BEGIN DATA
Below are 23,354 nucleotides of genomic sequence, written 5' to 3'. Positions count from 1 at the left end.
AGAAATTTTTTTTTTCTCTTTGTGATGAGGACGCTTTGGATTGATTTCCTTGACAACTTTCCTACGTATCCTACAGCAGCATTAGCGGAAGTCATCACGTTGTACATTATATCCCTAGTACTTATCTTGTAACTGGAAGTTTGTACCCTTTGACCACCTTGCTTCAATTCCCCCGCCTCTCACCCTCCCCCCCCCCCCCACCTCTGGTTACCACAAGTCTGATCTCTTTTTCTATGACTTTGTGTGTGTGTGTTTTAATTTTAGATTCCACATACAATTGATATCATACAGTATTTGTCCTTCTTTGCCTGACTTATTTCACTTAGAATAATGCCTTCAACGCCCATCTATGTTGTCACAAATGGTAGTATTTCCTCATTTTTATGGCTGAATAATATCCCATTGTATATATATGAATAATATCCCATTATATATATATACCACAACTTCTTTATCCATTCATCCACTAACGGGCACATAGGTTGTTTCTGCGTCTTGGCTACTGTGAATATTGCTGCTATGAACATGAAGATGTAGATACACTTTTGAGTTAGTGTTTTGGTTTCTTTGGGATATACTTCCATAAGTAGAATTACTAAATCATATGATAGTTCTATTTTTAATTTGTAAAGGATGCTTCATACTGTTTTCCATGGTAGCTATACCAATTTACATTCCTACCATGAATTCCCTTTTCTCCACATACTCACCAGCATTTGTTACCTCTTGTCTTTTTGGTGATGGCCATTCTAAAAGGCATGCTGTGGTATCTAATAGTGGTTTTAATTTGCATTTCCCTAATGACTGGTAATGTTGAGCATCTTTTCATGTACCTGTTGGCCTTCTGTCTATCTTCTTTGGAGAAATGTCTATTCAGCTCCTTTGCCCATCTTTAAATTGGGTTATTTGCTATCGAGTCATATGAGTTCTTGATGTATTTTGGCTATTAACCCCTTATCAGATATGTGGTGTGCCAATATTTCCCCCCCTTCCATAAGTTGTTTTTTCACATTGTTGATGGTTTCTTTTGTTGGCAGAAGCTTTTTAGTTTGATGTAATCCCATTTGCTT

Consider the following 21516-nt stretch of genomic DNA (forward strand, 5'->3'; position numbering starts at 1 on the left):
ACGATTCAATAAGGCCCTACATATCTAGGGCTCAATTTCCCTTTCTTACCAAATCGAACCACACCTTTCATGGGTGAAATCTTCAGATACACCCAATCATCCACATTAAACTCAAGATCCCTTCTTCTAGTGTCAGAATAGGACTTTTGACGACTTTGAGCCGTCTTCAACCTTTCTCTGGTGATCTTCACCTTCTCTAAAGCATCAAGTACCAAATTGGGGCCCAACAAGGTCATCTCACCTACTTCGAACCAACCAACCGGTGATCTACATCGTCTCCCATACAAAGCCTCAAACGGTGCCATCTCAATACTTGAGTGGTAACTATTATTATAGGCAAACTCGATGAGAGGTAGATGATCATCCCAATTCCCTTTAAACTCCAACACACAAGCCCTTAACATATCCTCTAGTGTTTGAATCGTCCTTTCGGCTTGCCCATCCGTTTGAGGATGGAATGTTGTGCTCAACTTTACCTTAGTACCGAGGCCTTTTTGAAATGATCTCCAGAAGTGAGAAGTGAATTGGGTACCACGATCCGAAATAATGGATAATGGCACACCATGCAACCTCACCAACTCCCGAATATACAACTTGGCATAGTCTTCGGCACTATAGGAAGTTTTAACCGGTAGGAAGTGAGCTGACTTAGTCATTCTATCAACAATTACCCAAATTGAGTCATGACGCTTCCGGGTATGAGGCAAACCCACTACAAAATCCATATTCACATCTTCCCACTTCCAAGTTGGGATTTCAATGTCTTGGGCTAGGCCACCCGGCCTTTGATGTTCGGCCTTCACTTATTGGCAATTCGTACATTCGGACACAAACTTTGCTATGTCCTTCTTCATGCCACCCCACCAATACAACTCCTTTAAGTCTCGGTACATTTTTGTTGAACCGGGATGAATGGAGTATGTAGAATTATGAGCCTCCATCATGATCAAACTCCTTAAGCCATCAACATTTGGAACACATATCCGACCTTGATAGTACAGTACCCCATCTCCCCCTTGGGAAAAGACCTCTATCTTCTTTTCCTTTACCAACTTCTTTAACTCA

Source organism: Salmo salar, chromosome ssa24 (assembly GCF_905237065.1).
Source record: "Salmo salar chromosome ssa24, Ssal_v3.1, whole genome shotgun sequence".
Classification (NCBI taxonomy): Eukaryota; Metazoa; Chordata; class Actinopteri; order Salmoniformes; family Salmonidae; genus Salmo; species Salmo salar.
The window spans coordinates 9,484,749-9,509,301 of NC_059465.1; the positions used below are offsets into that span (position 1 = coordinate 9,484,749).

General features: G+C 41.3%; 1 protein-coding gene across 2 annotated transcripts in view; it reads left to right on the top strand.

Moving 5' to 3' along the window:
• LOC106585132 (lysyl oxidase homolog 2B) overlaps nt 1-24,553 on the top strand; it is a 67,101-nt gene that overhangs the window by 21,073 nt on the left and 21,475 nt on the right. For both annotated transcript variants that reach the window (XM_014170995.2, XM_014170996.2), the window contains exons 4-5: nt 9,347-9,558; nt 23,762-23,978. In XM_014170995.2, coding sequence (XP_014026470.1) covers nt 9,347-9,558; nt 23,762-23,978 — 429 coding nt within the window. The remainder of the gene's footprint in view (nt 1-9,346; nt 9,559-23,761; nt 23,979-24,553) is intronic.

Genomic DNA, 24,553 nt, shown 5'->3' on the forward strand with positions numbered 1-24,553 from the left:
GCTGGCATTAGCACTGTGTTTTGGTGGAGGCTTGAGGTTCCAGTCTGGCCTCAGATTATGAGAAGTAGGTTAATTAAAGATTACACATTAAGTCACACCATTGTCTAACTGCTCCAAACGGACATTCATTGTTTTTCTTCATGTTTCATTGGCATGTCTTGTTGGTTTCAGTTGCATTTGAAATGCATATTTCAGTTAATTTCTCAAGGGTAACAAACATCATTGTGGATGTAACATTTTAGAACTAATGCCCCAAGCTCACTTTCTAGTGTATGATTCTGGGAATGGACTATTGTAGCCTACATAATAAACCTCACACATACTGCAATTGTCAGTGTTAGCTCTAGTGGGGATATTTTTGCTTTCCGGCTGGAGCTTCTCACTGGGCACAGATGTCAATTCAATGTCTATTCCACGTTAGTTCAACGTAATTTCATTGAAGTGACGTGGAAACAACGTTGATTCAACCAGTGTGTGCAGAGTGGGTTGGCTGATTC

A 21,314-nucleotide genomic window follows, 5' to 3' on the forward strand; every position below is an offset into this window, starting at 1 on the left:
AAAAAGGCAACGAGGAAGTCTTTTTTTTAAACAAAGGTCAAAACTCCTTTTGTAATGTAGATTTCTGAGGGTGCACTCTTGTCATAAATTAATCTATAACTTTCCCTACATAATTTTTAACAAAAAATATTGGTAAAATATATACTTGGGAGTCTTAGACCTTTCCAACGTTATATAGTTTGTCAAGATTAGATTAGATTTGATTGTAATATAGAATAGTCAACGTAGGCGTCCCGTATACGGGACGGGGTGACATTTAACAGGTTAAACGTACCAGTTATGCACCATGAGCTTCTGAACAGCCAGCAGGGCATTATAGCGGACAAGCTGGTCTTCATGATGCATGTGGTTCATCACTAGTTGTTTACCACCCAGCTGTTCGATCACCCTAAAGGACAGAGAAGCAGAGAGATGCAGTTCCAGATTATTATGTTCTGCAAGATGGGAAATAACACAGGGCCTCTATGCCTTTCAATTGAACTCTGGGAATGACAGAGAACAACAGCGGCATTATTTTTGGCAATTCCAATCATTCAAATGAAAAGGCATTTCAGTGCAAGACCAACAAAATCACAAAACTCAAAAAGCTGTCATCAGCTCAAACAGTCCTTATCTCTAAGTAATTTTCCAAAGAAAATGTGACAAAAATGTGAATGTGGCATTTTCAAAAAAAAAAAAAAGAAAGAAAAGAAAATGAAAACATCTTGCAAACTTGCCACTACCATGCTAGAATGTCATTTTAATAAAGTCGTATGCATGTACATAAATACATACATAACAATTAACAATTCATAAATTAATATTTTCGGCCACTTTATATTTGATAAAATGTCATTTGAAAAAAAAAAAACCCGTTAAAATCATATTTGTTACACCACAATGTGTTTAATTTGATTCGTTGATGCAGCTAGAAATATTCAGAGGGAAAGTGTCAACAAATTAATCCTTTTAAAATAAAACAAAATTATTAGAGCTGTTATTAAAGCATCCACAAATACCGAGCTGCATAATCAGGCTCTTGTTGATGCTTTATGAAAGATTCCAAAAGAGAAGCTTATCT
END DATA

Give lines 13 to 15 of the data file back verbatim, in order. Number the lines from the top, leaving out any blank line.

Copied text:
GCTGGCATTAGCACTGTGTTTTGGTGGAGGCTTGAGGTTCCAGTCTGGCCTCAGATTATGAGAAGTAGGTTAATTAAAGATTACACATTAAGTCACACCATTGTCTAACTGCTCCAAACGGACATTCATTGTTTTTCTTCATGTTTCATTGGCATGTCTTGTTGGTTTCAGTTGCATTTGAAATGCATATTTCAGTTAATTTCTCAAGGGTAACAAACATCATTGTGGATGTAACATTTTAGAACTAATGCCCCAAGCTCACTTTCTAGTGTATGATTCTGGGAATGGACTATTGTAGCCTACATAATAAACCTCACACATACTGCAATTGTCAGTGTTAGCTCTAGTGGGGATATTTTTGCTTTCCGGCTGGAGCTTCTCACTGGGCACAGATGTCAATTCAATGTCTATTCCACGTTAGTTCAACGTAATTTCATTGAAGTGACGTGGAAACAACGTTGATTCAACCAGTGTGTGCAGAGTGGGTTGGCTGATTC

A 21,314-nucleotide genomic window follows, 5' to 3' on the forward strand; every position below is an offset into this window, starting at 1 on the left:
AAAAAGGCAACGAGGAAGTCTTTTTTTTAAACAAAGGTCAAAACTCCTTTTGTAATGTAGATTTCTGAGGGTGCACTCTTGTCATAAATTAATCTATAACTTTCCCTACATAATTTTTAACAAAAAATATTGGTAAAATATATACTTGGGAGTCTTAGACCTTTCCAACGTTATATAGTTTGTCAAGATTAGATTAGATTTGATTGTAATATAGAATAGTCAACGTAGGCGTCCCGTATACGGGACGGGGTGACATTTAACAGGTTAAACGTACCAGTTATGCACCATGAGCTTCTGAACAGCCAGCAGGGCATTATAGCGGACAAGCTGGTCTTCATGATGCATGTGGTTCATCACTAGTTGTTTACCACCCAGCTGTTCGATCACCCTAAAGGACAGAGAAGCAGAGAGATGCAGTTCCAGATTATTATGTTCTGCAAGATGGGAAATAACACAGGGCCTCTATGCCTTTCAATTGAACTCTGGGAATGACAGAGAACAACAGCGGCATTATTTTTGGCAATTCCAATCATTCAAATGAAAAGGCATTTCAGTGCAAGACCAACAAAATCACAAAACTCAAAAAGCTGTCATCAGCTCAAACAGTCCTTATCTCTAAGTAATTTTCCAAAGAAAATGTGACAAAAATGTGAATGTGGCATTTTCAAAAAAAAAAAAAAGAAAGAAAAGAAAATGAAAACATCTTGCAAACTTGCCACTACCATGCTAGAATGTCATTTTAATAAAGTCGTATGCATGTACATAAATACATACATAACAATTAACAATTCATAAATTAATATTTTCGGCCACTTTATATTTGATAAAATGTCATTTGAAAAAAAAAAAACCCGTTAAAATCATATTTGTTACACCACAATGTGTTTAATTTGATTCGTTGATGCAGCTAGAAATATTCAGAGGGAAAGTGTCAACAAATTAATCCTTTTAAAATAAAACAAAATTATTAGAGCTGTTATTAAAGCATCCACAAATACCGAGCTGCATAATCAGGCTCTTGTTGATGCTTTATGAAAGATTCCAAAAGAGAAGCTTATCT